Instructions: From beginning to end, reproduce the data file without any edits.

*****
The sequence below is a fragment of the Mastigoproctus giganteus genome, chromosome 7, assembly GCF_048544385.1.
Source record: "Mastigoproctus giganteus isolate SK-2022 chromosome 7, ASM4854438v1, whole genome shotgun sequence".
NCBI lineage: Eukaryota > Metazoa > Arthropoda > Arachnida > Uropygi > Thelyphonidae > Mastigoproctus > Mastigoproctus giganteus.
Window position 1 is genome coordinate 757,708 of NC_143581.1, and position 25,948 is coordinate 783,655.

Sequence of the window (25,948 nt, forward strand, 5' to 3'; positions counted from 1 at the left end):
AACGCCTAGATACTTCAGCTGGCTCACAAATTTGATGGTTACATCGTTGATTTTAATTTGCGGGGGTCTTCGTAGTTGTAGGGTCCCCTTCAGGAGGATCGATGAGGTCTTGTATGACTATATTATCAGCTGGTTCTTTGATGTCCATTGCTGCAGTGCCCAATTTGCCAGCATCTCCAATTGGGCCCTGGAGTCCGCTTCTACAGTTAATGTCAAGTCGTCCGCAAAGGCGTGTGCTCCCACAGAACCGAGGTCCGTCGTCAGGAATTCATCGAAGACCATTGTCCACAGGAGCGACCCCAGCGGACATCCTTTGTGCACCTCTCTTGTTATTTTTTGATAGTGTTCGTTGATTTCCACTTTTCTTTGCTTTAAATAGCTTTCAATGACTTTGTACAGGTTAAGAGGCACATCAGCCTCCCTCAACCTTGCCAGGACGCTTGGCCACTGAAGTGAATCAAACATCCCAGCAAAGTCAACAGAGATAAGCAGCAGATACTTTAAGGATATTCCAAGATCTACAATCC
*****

The sequence below is a fragment of the Mastigoproctus giganteus genome, chromosome 7, assembly GCF_048544385.1.
Source record: "Mastigoproctus giganteus isolate SK-2022 chromosome 7, ASM4854438v1, whole genome shotgun sequence".
NCBI lineage: Eukaryota > Metazoa > Arthropoda > Arachnida > Uropygi > Thelyphonidae > Mastigoproctus > Mastigoproctus giganteus.
Window position 1 is genome coordinate 757,708 of NC_143581.1, and position 25,948 is coordinate 783,655.

Sequence of the window (25,948 nt, forward strand, 5' to 3'; positions counted from 1 at the left end):
AACGCCTAGATACTTCAGCTGGCTCACAAATTTGATGGTTACATCGTTGATTTTAATTTGCGGGGGTCTTCGTAGTTGTAGGGTCCCCTTCAGGAGGATCGATGAGGTCTTGTATGACTATATTATCAGCTGGTTCTTTGATGTCCATTGCTGCAGTGCCCAATTTGCCAGCATCTCCAATTGGGCCCTGGAGTCCGCTTCTACAGTTAATGTCAAGTCGTCCGCAAAGGCGTGTGCTCCCACAGAACCGAGGTCCGTCGTCAGGAATTCATCGAAGACCATTGTCCACAGGAGCGACCCCAGCGGACATCCTTTGTGCACCTCTCTTGTTATTTTTTGATAGTGTTCGTTGATTTCCACTTTTCTTTGCTTTAAATAGCTTTCAATGACTTTGTACAGGTTAAGAGGCACATCAGCCTCCCTCAACCTTGCCAGGACGCTTGGCCACTGAAGTGAATCAAACATCCCAGCAAAGTCAACAGAGATAAGCAGCAGATACTTTAAGGATATTCCAAGATCTACAATCC